The program is designed to help with sustainability issues such as transportation, access to green space, food and water and the conservation of waste and energy. The grant does not target crime, but Reid Park residents have found that efforts as simple as picking up trash can have a profound effect on area youth.

The program includes a $500 grant offered to each participating neighborhood to be used as they see fit. Reid Park used their grant to offer $20 stipends and meals to youth who helped clean up neighborhood streets and the site where the park will soon open.

The clean-ups, held twice a month on Saturday mornings, connect youth together with Reid Park's senior leadership. Hall said the stipends help familarize kids with having their work valued, setting them up to hold down jobs in the future.

"A kid who works in the community has to do the same thing as a kid who works at a job," he said. "We start at 9 a.m. If you're here at 9:10, go back and come again. There are all the same aspects: being respectful of the adult mentors and being respectful of the fellow youth in the program. It's about life skills, learning positive skills and habits that can transfer into a long term and fruitful, productive life."

Neighborhood leaders say the clean-ups are also breaking down barriers that once led to violence.

"The neighborhood has been sectioned off, and there's a gang thing going on now," said Jamie White, vice president of RPNA. White recently brought back the youth mentorship program he participated in as a Reid Park youth three decades ago.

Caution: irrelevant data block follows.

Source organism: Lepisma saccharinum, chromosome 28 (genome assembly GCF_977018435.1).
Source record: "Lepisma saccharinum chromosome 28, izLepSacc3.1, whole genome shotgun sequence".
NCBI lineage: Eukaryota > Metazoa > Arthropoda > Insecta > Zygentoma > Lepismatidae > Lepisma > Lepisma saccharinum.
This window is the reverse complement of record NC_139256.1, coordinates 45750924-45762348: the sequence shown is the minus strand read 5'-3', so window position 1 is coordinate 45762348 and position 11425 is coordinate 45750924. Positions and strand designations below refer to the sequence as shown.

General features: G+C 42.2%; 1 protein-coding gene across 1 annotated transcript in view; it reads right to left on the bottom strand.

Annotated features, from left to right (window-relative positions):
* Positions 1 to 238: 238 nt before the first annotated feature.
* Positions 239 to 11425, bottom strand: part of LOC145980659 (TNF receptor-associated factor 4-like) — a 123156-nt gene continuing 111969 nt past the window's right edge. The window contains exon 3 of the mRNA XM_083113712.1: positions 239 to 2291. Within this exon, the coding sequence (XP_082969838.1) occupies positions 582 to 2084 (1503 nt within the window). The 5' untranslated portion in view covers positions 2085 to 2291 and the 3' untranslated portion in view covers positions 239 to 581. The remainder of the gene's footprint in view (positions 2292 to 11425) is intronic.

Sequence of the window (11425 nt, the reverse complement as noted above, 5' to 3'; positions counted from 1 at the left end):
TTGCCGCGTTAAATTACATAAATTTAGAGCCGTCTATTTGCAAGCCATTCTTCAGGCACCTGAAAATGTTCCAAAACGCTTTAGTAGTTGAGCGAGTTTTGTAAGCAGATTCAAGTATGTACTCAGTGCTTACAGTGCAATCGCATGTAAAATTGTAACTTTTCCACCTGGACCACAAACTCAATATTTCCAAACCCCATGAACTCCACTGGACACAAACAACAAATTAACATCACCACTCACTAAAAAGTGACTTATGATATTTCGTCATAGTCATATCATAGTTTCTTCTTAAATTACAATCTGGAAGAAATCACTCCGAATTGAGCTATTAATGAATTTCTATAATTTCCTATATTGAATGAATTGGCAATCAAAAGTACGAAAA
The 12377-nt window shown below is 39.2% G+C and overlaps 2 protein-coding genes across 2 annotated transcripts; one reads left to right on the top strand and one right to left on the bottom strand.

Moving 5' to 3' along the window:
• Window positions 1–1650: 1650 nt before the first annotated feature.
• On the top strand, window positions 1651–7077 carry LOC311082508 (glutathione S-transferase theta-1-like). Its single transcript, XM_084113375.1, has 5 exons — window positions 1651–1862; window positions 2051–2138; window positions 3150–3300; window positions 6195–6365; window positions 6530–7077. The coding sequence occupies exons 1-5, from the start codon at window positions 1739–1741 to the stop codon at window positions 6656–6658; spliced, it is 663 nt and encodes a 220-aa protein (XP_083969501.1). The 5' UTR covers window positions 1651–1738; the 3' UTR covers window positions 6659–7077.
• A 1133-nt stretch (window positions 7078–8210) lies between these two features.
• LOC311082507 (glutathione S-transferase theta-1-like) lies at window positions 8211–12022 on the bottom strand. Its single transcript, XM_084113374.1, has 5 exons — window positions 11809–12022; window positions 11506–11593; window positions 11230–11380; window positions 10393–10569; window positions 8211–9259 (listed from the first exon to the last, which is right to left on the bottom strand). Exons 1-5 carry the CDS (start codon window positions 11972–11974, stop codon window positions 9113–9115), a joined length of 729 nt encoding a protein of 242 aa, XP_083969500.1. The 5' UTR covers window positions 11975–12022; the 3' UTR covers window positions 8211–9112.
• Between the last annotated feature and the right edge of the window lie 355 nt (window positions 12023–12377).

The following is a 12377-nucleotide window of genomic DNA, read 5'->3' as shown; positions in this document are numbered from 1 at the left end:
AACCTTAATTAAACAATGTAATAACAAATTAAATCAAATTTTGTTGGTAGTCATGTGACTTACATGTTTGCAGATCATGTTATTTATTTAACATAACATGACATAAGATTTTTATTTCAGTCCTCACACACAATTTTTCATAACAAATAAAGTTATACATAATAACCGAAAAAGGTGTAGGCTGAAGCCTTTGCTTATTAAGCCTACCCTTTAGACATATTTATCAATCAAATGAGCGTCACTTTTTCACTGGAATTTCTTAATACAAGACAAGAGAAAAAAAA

"This has been keeping that gang mentality out of the neighborhood, because you got kids from Ross (Avenue, on the east side of the neighborhood) interacting with kids from Amy James (Avenue, on the west) and they're all coming together as one."

Hall said kids from nearby Arbor Glen and Canton Park neighborhoods, once viewed as rivals, have joined in recently.

"That's the whole social capital aspect," Hall said. "Building the social capital in the community and reducing the chance for violence and gang activity, increasing the opportunities."

Officer Chris Herron, community coordinator for CMPD's Westover division, says officers have noticed a drop in crime in the area over the last year, but a recent rash of shootings has police back in the neighborhood regularly.

Two miles away, in Wilmore, gangs aren't a concern, but similar beautification efforts from residents, with Sustain Charlotte's help, have led to the installation of Charlotte's first edible walkway. Residents hope the walkway, planted with fruit trees and vegetables, will not only feed but educate youth in the community.

Kris Steele, 30, has lived in Wilmore for two years and is part of a gentrification the community has experienced in recent years. Each weekend, a group of 10 local children join him and his wife in their backyard garden and offer to help, but their questions during these sessions troubled him.